Friday, August 22, 2008

Friendly Fire Deaths

It wasn't until my involvement in the Vietnam war that I realized that not all casualties were from enemy fire. Of course common sense will tell you that mistakes happen and in war things get out of hand in a hurry, but it seems that it was more prevalent in the Vietnam war.

The 1 percent rate is well below that of Operation Desert Storm when 17 percent of all service members who died were killed by friendly fire. Rates for World War II, Vietnam and the invasions of Grenada and Panama were also higher than the Iraq and Afghanistan conflicts.,13319,90677,00.html

Examples of the Vietnam war;

  • Vietnam War: 8,000 (14%)
    • USCGC Point Welcome was attacked by USAF aircraft, with two deaths resulting.
    • USS Boston, USS Edson, USCGC Point Dume, HMAS Hobart and two U.S. Swift Boats, PCF-12 and PCF-19 are attacked by US aircraft on June 17 1968.[13] Several sailors were killed and PCF-19 was sunk.[14]
    • On May 11, 1969, during the Battle of Hamburger Hill, Lt. Col. Weldon Honeycutt directed Cobra helicopter gunships, known as Aerial Rocket Artillery (ARA), to support an infantry assault. In the heavy jungle, the Cobras mistook the command post of the 3/187th battalion for a Vietnamese unit and attacked, killing two and wounding thirty-five, including Honeycutt. This incident disrupted battalion command and control and forced 3/187th to withdraw into night defensive positions.
    • Sergeant Michael Eugene Mullen killed by American artillery on 18 February 1970.

It's a tragedy to for any war but then the Vietnam war had it's own unigue form of friendly fire deaths. There were some who were killed intentionally by those individuals who would take things into their own hands. A 2nd Lt. fresh out of OTS might find himself with an M16 round in his back should he be deemed hazardous to his platoon or worse on the receiving end of a frag grenade. There are no statistics to show how many were killed on purpose but it happened. I can imagine and only hope that the ones responsible are eventually held responsible if by no one then their own conscience.

The second classification is "murder" where friendly fire incidents are premeditated. During the Vietnam War, some officers who overtly risked the lives of their soldiers were murdered by those men in incidents known as “fragging.”[1]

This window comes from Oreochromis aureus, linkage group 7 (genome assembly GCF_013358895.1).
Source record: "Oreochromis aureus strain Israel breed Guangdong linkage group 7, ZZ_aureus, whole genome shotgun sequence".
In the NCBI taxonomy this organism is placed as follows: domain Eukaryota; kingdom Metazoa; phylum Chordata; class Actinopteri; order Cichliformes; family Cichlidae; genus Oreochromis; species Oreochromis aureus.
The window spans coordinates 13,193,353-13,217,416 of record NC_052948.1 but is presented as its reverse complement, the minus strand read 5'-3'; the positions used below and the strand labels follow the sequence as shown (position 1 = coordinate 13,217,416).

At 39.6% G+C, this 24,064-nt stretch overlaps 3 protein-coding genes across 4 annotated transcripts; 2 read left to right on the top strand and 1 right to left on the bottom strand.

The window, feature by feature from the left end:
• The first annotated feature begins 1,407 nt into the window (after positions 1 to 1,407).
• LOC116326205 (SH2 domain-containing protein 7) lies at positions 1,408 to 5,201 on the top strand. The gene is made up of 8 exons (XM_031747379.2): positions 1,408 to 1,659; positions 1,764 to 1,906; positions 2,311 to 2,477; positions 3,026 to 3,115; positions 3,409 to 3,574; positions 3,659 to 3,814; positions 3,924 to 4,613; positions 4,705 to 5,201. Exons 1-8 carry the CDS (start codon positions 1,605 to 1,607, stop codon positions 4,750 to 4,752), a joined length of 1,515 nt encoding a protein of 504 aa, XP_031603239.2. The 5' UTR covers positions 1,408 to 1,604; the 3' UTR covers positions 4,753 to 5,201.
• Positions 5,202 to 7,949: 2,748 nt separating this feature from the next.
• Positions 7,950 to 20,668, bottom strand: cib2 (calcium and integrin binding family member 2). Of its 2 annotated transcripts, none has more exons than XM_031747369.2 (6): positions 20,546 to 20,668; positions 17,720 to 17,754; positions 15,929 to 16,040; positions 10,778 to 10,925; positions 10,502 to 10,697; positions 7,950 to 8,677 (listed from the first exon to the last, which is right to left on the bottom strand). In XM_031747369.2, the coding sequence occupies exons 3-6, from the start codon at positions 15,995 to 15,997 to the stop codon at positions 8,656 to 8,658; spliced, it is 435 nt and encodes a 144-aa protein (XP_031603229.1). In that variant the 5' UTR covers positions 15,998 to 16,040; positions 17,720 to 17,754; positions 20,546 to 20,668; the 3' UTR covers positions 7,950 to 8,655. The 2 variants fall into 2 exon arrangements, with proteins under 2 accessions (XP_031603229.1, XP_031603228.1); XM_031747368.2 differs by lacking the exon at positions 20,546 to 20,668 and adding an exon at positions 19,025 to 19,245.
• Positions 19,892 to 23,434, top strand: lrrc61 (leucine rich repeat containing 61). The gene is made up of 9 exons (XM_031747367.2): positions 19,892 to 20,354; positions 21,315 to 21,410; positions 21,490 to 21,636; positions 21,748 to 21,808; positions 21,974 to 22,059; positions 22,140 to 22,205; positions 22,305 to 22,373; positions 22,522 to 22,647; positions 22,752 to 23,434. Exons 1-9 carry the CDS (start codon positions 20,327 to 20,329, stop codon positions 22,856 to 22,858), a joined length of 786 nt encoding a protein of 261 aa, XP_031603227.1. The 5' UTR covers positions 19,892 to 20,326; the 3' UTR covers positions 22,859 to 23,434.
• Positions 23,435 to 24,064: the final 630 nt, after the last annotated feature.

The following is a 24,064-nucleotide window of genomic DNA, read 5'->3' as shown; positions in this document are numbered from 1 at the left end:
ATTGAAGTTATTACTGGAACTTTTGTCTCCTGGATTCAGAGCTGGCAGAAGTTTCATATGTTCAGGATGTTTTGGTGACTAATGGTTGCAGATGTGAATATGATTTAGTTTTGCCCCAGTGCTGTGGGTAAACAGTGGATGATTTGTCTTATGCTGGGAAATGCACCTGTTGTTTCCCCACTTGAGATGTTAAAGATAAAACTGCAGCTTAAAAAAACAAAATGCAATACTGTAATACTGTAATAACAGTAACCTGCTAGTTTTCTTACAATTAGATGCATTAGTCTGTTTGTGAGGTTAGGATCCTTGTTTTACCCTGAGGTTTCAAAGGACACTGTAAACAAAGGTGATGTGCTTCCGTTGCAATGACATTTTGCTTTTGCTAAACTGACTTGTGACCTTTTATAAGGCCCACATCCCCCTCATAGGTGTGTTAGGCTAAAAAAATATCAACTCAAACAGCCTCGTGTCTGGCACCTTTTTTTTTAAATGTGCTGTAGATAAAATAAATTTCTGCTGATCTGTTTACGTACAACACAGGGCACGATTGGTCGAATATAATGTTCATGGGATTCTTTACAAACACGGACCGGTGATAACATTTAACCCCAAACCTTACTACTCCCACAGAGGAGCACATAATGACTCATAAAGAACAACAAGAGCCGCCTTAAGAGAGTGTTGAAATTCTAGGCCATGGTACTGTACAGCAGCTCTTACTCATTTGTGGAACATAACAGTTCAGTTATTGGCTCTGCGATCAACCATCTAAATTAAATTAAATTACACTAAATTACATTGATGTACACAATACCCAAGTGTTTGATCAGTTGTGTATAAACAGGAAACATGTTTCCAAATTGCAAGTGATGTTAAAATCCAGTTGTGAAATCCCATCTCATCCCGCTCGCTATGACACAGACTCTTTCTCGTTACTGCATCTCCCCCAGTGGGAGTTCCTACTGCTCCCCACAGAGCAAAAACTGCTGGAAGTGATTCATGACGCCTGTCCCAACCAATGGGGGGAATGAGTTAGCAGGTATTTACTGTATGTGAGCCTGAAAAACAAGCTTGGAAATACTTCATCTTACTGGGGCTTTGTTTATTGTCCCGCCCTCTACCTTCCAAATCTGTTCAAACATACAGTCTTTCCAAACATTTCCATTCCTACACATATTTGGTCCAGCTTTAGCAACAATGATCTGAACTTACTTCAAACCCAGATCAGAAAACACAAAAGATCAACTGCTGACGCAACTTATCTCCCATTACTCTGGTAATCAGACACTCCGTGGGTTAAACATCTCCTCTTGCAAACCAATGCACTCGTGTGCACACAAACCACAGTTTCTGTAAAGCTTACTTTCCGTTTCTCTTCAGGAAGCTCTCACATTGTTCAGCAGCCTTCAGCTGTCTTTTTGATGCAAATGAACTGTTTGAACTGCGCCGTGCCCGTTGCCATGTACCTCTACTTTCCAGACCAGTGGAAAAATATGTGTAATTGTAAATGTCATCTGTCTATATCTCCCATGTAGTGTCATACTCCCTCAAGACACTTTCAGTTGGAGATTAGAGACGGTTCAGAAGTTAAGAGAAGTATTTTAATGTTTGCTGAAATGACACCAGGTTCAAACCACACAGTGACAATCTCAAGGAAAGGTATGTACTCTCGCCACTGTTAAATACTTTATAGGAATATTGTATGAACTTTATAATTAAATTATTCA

Any casualty of war is a tragedy, whether by friendly fire or by the enemy. Sometimes when trying to understand a veteran, specially a Vietnam Veteran, it might be well to consider that the person having problems with the war may be related to them having caused or being personally responsible for the death of one of your fellow soldiers. That would, to me, be something I would have a hard time dealing with.

1 comment:

tiltied said...

In 1967 my uncle who was my moms youngest brother was killed in south Vietnam.
He was in the army, a foot soldier fighting in the jungle.
In 1967 I was a small child only 4 years old but I still remember the day that my family got word of my uncle being killed in action.
My Uncle name was Francis Duffy. At the time of his death he was only 20 years old. He was white, roman catholic and his home town was Montebello California.
He was killed by friendly fire/misadventure.
Recently I began researching the circumstances surrounding his death.
The statistics show that most of the deaths in Vietnam were white guys, who enlisted in the army, roman catholic and from California.
It seems that my uncle didn't stand a chance of ever returning home.
His death, even though was caused by small arm friendly fire, is listed under the category "hostile" and "killed in action".
I could find no statistics of exactly how many of those type death were caused by the enemy.
It seems that they dont break down the numbers to show how many were caused by our side as opposed to being caused by their side.
I've done my own research, and its not a complete tally by far,but so far it appears to me that the number of friendly fire incidents could be as many as 1/3 of the deaths considered as hostile. What I mean is that a third of all the guys killed in action may have been killed by friendly fire.
Those numbers are alarming.
I cant imagine the horror those young men felt. And I can only imagine that in the darkness of the Vietnam jungle it was pitch dark so chaos was abound.
But I really am finding it difficult to grasp how it could happen time and time again that so many of our army troops were killed outright by friendly fire. And small arm fire especially.
I cant help but ask. what was really going on??
My uncle was killed while alone guarding the perimeter at night. He was killed out right by a gun shot to his heart by friendly fire.
Not by a boobytrap, granade or bomb but by a gun shot.
In the letter sent this parents that notified them of his death its explained as he was mistaken for the enemy, killed out right by one bullet to his heart. By friendly fire.
How could this be?? Mistaken for the enemy? Why did this happen?
How could this have happened.
The right hand didn't know what the left hand was doing and vise versa.
All of this happened many many years ago. But I for one need a better explanation.

I appreciate your insight. I respect your views and I appreciate the opportunity and the privilege of being allowed to write this reply.
Thank you.
Sincerely Eileen